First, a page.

Our 2015 BAFTA Award Reactions
If the BAFTA’s are a sign of what’s going to happen at the Oscars then fans of Boyhood have a lot to look forward to. It may of not of swept the board but it took home the two biggest awards of the night winning best film with best director also going to Richard Linklater. Patricia Arquette also throughly deserves the BAFTA for Best Supporting Actress. Her performance grounded Boyhood giving it the emotional backbone that held the multiple strands of its story together.
I predicted that The Theory of Everything would win best film but whilst it may have missed out on that award it went on to take Outstanding British Film, Best Adapted Screenplay and Eddie Redmayne (who else was going to win it) picked up the BAFTA for Best Actor. With Steven Hawking in the audience the awards for The Theory of Everything also gave the academy to excuse to celebrate a British Icon. It was also stronger film than The Imitation Game and deserved to win the battle of the biopics.
It would have been a travesty had J.K. Simmons not one Best Supporting Actor for his performance and thankfully there was no disappointments on that front. Whiplash also went on to win Best Editing which was well deserved, if surprising to me, along with the more predictable Best Sound award.
There clearly is a lot of love in the UK for The Grand Budapest Hotel and it was one of the most successful films of the night. Wes Anderson’s film won a whole host of awards including Production Design, Costume Design, Best Original Music and Screenplay. Those of you who read Way Too Indie’s 2014 Best of the Year feature will know I am a big fan of the film and it was pleasant surprise to see the film walk away with so many awards. Losing out to The Grand Budapest Hotel marked a disappointing night for Birdman. The fact that it only picked up best Cinematography and may lead to some to predict that it will lose out to Boyhood at the Oscars.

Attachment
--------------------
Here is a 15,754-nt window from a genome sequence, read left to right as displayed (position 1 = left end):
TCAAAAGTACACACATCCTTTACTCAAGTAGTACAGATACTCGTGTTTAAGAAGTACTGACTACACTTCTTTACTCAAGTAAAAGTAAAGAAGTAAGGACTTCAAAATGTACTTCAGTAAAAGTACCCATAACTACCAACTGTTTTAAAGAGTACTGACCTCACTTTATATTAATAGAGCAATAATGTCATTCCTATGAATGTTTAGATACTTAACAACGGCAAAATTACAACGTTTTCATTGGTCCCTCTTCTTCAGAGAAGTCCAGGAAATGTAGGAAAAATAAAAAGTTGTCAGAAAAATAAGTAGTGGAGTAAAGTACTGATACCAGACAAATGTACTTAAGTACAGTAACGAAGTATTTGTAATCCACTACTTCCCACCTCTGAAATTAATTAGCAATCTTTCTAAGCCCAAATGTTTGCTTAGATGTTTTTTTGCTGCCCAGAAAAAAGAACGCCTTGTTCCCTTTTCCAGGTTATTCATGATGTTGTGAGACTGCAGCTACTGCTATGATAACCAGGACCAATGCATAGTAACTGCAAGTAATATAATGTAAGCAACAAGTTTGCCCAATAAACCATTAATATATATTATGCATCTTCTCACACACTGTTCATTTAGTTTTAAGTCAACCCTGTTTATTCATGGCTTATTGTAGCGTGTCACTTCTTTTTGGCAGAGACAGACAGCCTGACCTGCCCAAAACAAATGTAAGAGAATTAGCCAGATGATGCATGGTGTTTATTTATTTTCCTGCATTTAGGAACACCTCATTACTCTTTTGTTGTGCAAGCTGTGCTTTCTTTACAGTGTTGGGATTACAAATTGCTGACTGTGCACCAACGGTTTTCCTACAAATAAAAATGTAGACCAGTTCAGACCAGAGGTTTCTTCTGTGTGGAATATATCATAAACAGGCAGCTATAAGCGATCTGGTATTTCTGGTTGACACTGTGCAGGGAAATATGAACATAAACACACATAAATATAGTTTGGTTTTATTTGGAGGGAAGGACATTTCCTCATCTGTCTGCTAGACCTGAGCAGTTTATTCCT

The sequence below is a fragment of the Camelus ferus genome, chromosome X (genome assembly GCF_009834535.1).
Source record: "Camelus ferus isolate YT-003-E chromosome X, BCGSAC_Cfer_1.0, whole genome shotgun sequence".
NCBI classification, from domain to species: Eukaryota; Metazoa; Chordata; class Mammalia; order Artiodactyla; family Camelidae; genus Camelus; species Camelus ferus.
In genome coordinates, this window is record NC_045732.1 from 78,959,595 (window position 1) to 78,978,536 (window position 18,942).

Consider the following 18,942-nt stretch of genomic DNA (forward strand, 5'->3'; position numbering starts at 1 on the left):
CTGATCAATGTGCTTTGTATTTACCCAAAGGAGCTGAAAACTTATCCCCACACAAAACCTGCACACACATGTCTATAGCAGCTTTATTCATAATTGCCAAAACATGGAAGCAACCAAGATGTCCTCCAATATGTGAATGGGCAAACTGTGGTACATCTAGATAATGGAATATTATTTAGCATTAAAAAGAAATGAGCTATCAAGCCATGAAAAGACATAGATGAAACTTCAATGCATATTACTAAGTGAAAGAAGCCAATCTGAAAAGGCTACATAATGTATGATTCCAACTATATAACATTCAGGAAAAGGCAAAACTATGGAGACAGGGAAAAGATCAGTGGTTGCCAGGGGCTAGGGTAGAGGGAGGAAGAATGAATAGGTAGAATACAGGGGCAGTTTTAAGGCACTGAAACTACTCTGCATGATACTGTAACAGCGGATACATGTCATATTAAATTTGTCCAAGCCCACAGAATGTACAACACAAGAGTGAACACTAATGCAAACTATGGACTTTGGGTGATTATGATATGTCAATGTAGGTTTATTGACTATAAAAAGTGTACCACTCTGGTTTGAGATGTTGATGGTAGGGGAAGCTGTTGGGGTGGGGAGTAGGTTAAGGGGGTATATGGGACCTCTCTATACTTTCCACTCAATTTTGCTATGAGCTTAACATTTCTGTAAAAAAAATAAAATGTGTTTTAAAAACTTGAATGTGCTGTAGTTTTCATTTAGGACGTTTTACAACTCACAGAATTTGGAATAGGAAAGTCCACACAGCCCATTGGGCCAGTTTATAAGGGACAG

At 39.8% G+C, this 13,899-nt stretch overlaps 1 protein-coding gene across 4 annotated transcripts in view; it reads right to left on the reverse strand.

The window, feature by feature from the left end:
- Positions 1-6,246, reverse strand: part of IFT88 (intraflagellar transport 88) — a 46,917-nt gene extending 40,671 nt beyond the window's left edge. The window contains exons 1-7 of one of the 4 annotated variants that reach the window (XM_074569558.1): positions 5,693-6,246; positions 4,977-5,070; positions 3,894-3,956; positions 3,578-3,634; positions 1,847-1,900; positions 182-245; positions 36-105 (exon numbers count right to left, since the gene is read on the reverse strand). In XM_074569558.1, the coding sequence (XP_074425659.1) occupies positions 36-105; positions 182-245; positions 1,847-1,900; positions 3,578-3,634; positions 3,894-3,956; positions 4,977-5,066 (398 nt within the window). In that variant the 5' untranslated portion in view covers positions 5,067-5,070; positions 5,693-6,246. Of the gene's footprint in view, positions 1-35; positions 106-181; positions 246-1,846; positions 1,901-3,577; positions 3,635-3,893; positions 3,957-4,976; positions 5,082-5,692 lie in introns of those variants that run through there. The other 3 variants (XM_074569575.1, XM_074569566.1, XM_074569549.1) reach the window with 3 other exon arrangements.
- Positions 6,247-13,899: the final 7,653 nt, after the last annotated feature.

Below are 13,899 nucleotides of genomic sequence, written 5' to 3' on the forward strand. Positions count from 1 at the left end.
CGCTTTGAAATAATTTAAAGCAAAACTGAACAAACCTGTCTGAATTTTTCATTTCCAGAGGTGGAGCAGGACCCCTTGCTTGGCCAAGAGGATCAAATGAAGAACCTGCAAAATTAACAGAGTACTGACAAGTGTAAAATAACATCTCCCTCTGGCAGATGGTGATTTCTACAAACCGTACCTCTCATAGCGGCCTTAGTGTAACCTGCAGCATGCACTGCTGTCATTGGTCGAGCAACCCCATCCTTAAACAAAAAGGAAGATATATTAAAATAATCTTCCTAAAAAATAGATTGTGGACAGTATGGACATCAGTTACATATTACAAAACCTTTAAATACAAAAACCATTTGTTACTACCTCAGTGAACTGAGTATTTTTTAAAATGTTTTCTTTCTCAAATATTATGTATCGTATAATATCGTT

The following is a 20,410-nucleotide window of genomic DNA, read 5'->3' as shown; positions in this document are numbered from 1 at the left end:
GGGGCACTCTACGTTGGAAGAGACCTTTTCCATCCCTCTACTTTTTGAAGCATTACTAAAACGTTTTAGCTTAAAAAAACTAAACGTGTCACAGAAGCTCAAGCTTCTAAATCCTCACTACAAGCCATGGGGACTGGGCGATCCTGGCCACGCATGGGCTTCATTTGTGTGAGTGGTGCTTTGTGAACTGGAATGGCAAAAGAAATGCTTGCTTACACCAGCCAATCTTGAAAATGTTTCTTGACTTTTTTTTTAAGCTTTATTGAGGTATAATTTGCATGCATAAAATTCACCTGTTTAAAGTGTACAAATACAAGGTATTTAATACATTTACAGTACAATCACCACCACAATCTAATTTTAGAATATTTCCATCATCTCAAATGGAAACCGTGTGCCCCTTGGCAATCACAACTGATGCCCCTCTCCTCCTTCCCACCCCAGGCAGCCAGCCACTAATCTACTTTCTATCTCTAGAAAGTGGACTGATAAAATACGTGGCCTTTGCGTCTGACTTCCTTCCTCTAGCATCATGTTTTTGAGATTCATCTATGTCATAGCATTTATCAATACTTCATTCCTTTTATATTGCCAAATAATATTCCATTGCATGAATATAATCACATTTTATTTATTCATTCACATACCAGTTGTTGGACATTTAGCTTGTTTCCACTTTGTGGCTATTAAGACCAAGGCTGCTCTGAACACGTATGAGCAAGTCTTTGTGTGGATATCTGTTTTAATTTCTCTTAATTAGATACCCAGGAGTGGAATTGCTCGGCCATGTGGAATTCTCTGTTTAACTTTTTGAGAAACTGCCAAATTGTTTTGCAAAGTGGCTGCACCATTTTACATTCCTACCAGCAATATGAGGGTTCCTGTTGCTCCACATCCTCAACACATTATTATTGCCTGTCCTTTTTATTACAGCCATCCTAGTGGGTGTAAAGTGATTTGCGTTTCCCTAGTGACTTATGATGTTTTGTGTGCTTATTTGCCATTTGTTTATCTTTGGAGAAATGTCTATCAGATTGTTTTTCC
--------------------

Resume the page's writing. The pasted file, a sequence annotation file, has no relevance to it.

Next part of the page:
Elsewhere Ida was a predictable winner for best Foreign Language film, even if I felt that the academy might go for Leviathan. Coming from Nottingham myself I was proud to see Jack O’Connell win the Rising Star Ward and referencing the Television Workshop in the city as a key to his success. Although I was disappointed however to see 71’, starring O’Connell miss out on best debut film. However, given the success of the film director Yann Demange will hopefully have more opportunities to win awards in the future.
The BAFTA’s as it always has been was a rather tame awards ceremony. Stephen Fry was on auto-pilot and his jokes were painfully bad. It left you wondering whether the awards could do with a new presenter to liven the show, especially considering Tina Fey and Amy Poehler’s performance at the Golden Globes. The highlight of the night came from Mike Leigh who came to collect BAFTA Fellowship award and gave a brilliant speech on the importance of independent film. Leigh thanked those who had financed his films throughout his career. Yet, with his typical dry sense of humour, he also thanked those who had not describing them as ‘boneheads, Philistines and skinflints’, who could all ‘rot in hell’. Celebrating such an influential British director is what the BAFTA’s is all about and it almost made up for Mr. Turner picking up no awards at the ceremony.